10 New Holiday Traditions to Try This Year

As a lifelong Chicagoan, every year since I can remember, the holiday season doesn’t feel like it’s really here until a day in the city full of Christkindlmarket, hot chocolate, Millennium Park, and seeing the Macy’s Christmas tree with my family. It’s always freezing cold, and we’re all bundled up so much we can hardly move, but it’s what comes to mind first when I think about the holidays—and for the first time, none of it will be happening this year.

In the grand scheme of things, not getting the usual day full of these much-anticipated holiday traditions is a pretty small deal; but still, no matter what your traditions usually are, you’re probably in a similar boat of trying to figure out things you can do to safely feel festive in 2020. In my opinion, half of that battle is mentally letting go of how you think things should look and making room for new traditions that you might not have ever tried before (and who knows, they might stick around for years to come!).

It’s hard thinking of the most wonderful time of the year in a new context, but that doesn’t mean it can’t feel magical in its own way. Here are 10 new traditions you can start this year (and hopefully next year, we’ll be back to our Christmas markets and ice skating).


1. Watch all of Freeform’s 25 Day of Christmas movies

For all of December, Freeform plays a different Christmas movie every night. Some of these are bound to be your go-to favorites, but some are probably going to be ones you’ve never seen before—and since we’re all stuck at home, there’s no reason you shouldn’t watch both. Make a habit of stepping away from work every night and watching something that will make you feel the spirit of Christmas all month long.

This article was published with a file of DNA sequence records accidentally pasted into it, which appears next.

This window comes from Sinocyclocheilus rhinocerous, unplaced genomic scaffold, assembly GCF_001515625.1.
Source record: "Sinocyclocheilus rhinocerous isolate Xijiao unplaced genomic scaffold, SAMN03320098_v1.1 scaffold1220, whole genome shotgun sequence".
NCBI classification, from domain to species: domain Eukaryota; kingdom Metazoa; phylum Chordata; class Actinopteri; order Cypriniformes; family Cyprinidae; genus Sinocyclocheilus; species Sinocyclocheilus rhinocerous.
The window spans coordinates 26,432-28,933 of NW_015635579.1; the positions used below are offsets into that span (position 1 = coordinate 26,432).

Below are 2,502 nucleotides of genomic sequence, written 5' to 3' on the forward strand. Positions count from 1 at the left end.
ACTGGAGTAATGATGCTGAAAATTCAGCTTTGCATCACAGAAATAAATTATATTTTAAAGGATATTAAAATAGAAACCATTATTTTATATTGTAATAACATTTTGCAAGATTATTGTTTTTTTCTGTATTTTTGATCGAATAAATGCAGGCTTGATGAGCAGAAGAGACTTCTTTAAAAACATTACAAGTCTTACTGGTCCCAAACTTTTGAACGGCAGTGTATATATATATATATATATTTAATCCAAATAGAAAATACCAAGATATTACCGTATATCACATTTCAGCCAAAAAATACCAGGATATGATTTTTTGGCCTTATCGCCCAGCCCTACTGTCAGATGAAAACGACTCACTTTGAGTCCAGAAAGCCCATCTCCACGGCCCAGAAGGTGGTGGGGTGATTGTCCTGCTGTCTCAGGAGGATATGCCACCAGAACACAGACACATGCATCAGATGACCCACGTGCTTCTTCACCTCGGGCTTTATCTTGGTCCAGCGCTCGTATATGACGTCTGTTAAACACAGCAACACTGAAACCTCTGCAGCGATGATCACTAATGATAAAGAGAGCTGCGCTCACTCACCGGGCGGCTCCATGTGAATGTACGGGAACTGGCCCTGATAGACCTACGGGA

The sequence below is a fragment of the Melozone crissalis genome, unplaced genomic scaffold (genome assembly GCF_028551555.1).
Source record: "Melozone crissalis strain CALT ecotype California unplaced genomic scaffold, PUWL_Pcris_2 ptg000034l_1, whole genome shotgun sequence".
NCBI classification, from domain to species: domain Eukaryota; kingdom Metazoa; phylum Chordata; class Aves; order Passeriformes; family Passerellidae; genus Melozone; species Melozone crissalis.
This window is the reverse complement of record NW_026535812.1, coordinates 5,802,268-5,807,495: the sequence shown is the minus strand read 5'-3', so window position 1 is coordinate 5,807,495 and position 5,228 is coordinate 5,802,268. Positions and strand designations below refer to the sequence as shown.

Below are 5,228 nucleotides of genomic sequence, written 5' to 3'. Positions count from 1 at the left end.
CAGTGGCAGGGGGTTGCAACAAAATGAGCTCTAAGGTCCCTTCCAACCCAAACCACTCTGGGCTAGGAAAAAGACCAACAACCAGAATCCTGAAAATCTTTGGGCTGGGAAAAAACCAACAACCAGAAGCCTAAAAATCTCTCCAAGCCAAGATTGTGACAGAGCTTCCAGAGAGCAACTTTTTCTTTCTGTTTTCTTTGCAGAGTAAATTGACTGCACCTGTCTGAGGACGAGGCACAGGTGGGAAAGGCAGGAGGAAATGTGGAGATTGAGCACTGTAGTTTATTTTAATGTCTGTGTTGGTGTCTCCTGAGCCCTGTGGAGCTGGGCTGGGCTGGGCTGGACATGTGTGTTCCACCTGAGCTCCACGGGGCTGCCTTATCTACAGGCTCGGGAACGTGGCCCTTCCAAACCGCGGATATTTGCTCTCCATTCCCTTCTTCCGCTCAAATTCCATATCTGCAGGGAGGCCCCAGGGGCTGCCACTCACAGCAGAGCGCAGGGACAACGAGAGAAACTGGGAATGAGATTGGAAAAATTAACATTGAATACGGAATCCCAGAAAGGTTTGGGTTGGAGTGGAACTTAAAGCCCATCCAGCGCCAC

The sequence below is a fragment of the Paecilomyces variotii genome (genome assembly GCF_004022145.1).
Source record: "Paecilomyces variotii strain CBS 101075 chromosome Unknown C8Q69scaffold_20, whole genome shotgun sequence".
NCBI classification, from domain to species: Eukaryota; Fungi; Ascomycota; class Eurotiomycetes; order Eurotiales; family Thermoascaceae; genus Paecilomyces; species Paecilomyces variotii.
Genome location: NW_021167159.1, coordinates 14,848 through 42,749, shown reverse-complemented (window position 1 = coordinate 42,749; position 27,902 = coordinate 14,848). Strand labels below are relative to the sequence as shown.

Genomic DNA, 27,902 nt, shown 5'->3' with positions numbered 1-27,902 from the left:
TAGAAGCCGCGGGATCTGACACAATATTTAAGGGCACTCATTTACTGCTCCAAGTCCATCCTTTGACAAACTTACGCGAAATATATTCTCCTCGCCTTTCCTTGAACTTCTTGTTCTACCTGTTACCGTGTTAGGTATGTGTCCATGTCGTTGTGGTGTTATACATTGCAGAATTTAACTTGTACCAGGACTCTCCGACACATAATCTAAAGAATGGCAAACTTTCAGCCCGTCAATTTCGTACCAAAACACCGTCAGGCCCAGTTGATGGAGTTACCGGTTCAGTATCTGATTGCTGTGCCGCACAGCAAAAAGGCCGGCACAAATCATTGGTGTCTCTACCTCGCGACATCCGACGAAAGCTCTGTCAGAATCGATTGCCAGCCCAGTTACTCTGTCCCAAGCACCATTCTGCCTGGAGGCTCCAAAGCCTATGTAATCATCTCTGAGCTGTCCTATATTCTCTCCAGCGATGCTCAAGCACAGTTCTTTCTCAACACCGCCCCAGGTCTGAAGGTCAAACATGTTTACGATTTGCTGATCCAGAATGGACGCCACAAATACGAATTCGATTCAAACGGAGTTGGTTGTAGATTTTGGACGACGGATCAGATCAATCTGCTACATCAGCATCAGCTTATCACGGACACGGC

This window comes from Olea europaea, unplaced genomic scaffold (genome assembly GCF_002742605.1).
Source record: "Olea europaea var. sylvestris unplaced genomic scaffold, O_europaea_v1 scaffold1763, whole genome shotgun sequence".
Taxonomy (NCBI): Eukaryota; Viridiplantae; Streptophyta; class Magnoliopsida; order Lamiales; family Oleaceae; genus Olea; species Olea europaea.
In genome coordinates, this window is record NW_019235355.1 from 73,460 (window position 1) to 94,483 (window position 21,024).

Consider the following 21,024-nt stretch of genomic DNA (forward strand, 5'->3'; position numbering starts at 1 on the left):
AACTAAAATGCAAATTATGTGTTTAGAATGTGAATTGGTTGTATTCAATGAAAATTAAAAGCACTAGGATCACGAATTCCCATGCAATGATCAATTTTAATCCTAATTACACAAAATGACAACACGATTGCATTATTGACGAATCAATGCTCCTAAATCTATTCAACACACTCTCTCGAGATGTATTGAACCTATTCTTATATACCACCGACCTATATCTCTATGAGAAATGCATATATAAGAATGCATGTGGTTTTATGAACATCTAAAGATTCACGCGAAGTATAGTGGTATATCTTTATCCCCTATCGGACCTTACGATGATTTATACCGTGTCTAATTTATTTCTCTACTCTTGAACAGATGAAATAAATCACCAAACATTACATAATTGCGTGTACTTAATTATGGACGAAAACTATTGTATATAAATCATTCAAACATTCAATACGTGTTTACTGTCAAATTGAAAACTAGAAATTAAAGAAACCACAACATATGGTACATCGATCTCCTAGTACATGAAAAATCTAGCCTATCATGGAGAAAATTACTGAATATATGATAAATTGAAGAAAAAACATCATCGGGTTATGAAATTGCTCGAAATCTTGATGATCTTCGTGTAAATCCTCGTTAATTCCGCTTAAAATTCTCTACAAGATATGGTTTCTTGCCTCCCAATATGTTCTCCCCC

2. Make a new dessert for the first time

This year, I’ve made it my mission to make a homemade pumpkin pie for the first time (complete with leaves that I ordered cut-outs for). In the past, I was always so busy that I didn’t slow down to prioritize something like that, but with what feels like all the time in the world, it’s something I’m excited to do. Making something for the family you’re seeing this year (or for yourself if you’re staying at home) could snowball into something you do every single year.


3. Master a festive drink recipe (or two)

Put down the red wine for a night and mix up a fun Christmas cocktail instead. From boozy takes on egg nog to cranberry-filled spirit, the opportunities to make your drink of choice a little more festive are endless. Master it now and whip it up for all your relatives at next year’s festivities.


4. Adopt a family (if you have the means)

If you’ve never adopted a family for gift-giving, there are few things that feel quite as good during the holidays. You get assigned a family to bring Christmas cheer to, from providing gifts for children to giving a gift card for groceries. One of my favorite memories of Christmas is going shopping for gifts for these kids with my mom and picking themes to go for each kids’ age, and having fun with it is just as easily done online.


5. Make handmade cards